Avis claimed their brand by turning a disadvantage into their brand when they launched their marketing campaign with “Avis is only Number 2 in rent-a-cars, so why go with us? We try harder.” And with cheekiness they leverage further on their “disadvantage” by adding, “The lines at our counters are shorter.” That brand has been successful for over 40 years.

How do you create your brand?
There are two ways. Like Coke, Nike and MacDonald you could throw gazillions of dollars at it. Or you could use creative positioning. Look for the holes in the marketplace. Go to where your competition is not and claim that position. Take a stand like Harley Davidson, Buckley’s Cough Mixture and Nova Scotian Crystal.

Each of these companies claimed positions in the market the competition was unwilling to take. Folks either love or hate Harley Davidson. Buckley’s proudly claimed that “it tastes awful but it works” along with a money back guarantee. Nova Scotian Crystal is proudly the only Canadian crystal manufacturer and they offer an incredible one year breakage warranty. Drop your whisky glass and they will replace it; no questions asked.

You can read the interview with Rod McCulloch, President and CEO of Nova Scotian Crystal on my “Business in Motion” blog.

Each of these companies was willing to take a position that would drive some folks away while attracting a loyal crowd of fans.

The three principles of creative positioning are best explained by UK entrepreneur BJ Cunningham, who as CEO of The Enlightened Tobacco Company sold a cigarette called “Death Cigarettes”. It was presented in a black package emblazoned with a white skull-and-crossbones logo. Just imagine how this might appeal to the rebels. Everyone except the tobacco companies knew that cigarette smoking was bad for your health. BJ did what none of the other tobacco companies were willing to do. He took a stand.

Cunningham’s three principles of creative positioning:
1. Take a polarized position.
2. Make enemies.
3. Create tension.

Branding starts with market review and self-examination. Standing alone can be scary, exhilarating and hugely profitable. It you are going to claim a powerful brand take a position away from the crowd. Stand where no one else is standing.
© George Torok is co-author of the national bestseller, “Secrets of Power Marketing: Promote Brand You!” He helps entrepreneurs gain an unfair advantage over the competition. Get your free copy of “50 Power Marketing Ideas” at To arrange for a keynote speech or executive briefing visit To arrange a media interview call 905-335-1997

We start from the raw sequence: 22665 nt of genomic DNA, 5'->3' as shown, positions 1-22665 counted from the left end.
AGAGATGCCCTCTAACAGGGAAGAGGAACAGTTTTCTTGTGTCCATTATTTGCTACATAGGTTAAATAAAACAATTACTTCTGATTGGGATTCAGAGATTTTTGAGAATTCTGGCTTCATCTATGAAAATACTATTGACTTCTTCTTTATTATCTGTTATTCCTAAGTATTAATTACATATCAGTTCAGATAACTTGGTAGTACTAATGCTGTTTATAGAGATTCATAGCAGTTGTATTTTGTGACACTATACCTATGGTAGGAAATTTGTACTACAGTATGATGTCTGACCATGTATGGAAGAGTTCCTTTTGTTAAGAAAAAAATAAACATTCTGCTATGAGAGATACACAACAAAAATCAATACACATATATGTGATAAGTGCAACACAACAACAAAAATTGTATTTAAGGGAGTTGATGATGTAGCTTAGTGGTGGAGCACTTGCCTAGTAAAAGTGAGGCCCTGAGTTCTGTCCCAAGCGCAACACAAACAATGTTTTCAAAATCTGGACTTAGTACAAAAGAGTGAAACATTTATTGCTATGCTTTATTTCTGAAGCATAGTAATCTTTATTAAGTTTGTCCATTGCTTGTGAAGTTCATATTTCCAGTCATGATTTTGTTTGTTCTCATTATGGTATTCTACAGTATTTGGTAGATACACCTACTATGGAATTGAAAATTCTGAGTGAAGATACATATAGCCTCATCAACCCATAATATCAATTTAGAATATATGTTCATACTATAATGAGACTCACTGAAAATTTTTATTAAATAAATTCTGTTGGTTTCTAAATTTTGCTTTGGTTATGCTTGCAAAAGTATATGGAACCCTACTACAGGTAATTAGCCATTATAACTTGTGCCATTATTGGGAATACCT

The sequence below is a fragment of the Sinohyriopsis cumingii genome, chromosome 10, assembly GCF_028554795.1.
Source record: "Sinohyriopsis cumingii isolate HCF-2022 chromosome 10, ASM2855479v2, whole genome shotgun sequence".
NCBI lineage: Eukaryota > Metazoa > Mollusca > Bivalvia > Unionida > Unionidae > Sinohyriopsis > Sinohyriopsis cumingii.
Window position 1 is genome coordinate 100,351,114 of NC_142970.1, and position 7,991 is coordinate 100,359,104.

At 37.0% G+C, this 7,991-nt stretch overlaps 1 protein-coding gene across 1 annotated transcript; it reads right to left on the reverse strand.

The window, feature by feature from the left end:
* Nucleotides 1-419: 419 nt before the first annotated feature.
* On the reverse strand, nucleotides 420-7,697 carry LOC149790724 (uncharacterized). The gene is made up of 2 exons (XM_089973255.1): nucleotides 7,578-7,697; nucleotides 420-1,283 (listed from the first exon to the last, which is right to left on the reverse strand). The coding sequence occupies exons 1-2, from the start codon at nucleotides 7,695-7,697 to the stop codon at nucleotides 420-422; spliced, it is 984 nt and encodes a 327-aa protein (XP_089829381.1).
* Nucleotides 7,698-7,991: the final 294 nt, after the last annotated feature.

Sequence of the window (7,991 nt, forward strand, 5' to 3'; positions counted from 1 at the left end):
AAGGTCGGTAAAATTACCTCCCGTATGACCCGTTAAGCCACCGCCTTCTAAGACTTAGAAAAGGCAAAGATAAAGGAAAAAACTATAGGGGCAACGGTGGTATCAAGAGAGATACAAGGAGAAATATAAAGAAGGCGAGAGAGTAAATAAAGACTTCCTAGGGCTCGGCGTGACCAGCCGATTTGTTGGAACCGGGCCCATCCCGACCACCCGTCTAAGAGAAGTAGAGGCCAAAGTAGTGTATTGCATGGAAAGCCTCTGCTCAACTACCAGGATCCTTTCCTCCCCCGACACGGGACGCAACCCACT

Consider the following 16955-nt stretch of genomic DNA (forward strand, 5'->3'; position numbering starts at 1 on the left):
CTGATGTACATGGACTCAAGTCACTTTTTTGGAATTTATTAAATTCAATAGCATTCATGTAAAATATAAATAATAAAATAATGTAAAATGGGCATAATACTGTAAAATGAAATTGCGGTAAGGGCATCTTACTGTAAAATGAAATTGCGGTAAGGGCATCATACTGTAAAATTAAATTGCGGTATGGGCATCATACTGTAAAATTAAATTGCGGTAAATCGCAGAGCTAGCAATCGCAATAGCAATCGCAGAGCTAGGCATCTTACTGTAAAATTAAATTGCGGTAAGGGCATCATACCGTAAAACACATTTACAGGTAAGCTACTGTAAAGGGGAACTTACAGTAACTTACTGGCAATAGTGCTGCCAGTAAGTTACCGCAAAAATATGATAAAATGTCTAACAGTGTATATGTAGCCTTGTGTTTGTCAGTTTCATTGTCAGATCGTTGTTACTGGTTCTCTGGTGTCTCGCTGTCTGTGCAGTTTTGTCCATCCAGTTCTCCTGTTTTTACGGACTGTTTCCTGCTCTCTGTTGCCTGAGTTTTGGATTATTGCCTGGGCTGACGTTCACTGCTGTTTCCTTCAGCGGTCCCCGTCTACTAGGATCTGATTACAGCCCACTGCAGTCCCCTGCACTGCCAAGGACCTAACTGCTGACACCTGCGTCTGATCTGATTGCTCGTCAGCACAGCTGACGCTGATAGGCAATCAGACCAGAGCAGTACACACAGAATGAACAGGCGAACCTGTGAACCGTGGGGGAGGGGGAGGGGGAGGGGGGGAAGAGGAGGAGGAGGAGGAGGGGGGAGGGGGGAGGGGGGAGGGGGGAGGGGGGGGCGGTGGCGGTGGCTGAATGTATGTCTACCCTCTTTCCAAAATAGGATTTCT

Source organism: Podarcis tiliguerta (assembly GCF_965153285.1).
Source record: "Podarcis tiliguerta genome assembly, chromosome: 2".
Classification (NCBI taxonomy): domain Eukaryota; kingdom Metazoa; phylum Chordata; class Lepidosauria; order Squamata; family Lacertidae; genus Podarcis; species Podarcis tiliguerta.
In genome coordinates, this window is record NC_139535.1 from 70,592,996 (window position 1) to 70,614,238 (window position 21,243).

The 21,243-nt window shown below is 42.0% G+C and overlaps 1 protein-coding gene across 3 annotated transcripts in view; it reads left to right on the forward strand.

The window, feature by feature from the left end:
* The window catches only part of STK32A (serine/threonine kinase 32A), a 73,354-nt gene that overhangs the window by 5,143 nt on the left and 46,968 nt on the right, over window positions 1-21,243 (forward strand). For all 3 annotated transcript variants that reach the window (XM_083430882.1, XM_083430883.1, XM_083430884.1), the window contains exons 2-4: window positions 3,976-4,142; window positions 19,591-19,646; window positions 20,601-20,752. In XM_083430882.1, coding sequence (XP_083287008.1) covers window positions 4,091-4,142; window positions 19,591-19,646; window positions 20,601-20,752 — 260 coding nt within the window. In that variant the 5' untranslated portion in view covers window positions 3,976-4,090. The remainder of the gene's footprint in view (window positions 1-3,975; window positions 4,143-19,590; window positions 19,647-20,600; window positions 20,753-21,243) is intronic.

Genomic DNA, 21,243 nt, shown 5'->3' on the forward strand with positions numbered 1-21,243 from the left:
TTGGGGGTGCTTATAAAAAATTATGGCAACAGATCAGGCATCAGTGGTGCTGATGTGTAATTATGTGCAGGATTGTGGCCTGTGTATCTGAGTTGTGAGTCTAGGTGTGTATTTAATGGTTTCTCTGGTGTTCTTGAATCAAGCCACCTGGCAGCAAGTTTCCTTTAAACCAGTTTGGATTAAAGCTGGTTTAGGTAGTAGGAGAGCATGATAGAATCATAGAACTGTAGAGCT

Monday, September 20, 2010

Return My Call Please

Do you wish that more people would return your phone calls? Do you know why they don’t? What to you need to do differently to get more of your calls returned?

Okay. Let’s deal with one question at a time. If you are making sales calls and leaving messages then one of life’s frustrations can be not hearing back from people.

Do you wish that everyone would return your phone calls?

Not necessarily. You only want the right people to return your calls. You don’t want to waste your time with people who don’t want or can’t buy what you are selling. So those folks are doing you a favor by not calling you back. In fact your message should dissuade them from calling you back so you don’t waste time with them.

Encourage the right people to call you by leaving a message that states your unique benefit. Be clear on who you want to call and their interests.

For example, don’t leave a message that simply states your name and phone number with the message, “Call me”, “It would be great if you call me” or “I’d appreciate your call”.

Those messages are vague, rude and annoying. It’s ineffective, because there is no reason to call. Adding “please” doesn’t make it more appealing to call you.

The main question in the mind of the listener is “Why?” The second question is “What’s in it for me?” When you leave a voice message you must answer both of those questions if you want prospects to call you. The resulting conversation will already be heading in the right direction.

Consider these examples:

“For a no-obligation quote to re-shingle your roof call us.”

“Leaky pipes and backed-up toilettes are stinky situations. Arrange your annual free system checkup to avoid messy disasters.”

“How much did you spend on advertising last year? Do want a better return on that investment? Call now for a free evaluation of your advertising choices.”

“Does your business experience highs and lows? Learn how we can supply trained staff when you need it without the costs of hiring and firing.”

Add your phone number. Say it slowly and repeat it to make it easy for people to write it down.

That whole message can be delivered it about 30 seconds or less.

Notice how each message clearly defines who will benefit from your service and why they would want to call.

Do that and you will get more of the right prospects calling you.

George Torok
Power Marketing